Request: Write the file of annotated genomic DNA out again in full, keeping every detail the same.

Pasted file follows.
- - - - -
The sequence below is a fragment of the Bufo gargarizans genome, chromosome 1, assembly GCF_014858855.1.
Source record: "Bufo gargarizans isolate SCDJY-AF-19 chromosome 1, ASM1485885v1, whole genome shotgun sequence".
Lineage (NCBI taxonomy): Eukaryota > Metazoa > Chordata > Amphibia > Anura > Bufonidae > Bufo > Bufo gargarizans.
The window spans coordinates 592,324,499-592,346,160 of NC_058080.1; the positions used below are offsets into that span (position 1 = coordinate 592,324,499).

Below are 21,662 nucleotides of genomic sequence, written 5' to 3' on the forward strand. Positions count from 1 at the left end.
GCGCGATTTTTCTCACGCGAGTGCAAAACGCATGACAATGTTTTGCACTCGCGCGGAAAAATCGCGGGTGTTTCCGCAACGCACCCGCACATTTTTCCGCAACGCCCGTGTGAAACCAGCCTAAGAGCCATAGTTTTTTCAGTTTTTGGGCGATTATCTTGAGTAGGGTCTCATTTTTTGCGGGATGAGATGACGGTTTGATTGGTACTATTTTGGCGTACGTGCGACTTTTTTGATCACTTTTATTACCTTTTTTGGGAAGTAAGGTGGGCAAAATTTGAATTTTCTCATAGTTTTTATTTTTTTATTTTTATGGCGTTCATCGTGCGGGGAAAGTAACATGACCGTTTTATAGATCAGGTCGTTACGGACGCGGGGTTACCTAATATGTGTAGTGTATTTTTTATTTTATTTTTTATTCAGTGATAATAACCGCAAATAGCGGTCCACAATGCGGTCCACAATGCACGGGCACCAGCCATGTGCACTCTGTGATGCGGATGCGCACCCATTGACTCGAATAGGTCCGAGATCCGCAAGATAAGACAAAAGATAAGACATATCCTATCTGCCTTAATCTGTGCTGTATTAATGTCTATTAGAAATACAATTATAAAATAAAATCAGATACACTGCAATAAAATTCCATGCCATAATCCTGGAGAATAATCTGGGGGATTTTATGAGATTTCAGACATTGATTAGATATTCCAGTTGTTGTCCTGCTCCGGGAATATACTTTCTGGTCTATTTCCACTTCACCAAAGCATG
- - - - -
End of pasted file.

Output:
The sequence below is a fragment of the Bufo gargarizans genome, chromosome 1, assembly GCF_014858855.1.
Source record: "Bufo gargarizans isolate SCDJY-AF-19 chromosome 1, ASM1485885v1, whole genome shotgun sequence".
Lineage (NCBI taxonomy): Eukaryota > Metazoa > Chordata > Amphibia > Anura > Bufonidae > Bufo > Bufo gargarizans.
The window spans coordinates 592,324,499-592,346,160 of NC_058080.1; the positions used below are offsets into that span (position 1 = coordinate 592,324,499).

Below are 21,662 nucleotides of genomic sequence, written 5' to 3' on the forward strand. Positions count from 1 at the left end.
GCGCGATTTTTCTCACGCGAGTGCAAAACGCATGACAATGTTTTGCACTCGCGCGGAAAAATCGCGGGTGTTTCCGCAACGCACCCGCACATTTTTCCGCAACGCCCGTGTGAAACCAGCCTAAGAGCCATAGTTTTTTCAGTTTTTGGGCGATTATCTTGAGTAGGGTCTCATTTTTTGCGGGATGAGATGACGGTTTGATTGGTACTATTTTGGCGTACGTGCGACTTTTTTGATCACTTTTATTACCTTTTTTGGGAAGTAAGGTGGGCAAAATTTGAATTTTCTCATAGTTTTTATTTTTTTATTTTTATGGCGTTCATCGTGCGGGGAAAGTAACATGACCGTTTTATAGATCAGGTCGTTACGGACGCGGGGTTACCTAATATGTGTAGTGTATTTTTTATTTTATTTTTTATTCAGTGATAATAACCGCAAATAGCGGTCCACAATGCGGTCCACAATGCACGGGCACCAGCCATGTGCACTCTGTGATGCGGATGCGCACCCATTGACTCGAATAGGTCCGAGATCCGCAAGATAAGACAAAAGATAAGACATATCCTATCTGCCTTAATCTGTGCTGTATTAATGTCTATTAGAAATACAATTATAAAATAAAATCAGATACACTGCAATAAAATTCCATGCCATAATCCTGGAGAATAATCTGGGGGATTTTATGAGATTTCAGACATTGATTAGATATTCCAGTTGTTGTCCTGCTCCGGGAATATACTTTCTGGTCTATTTCCACTTCACCAAAGCATG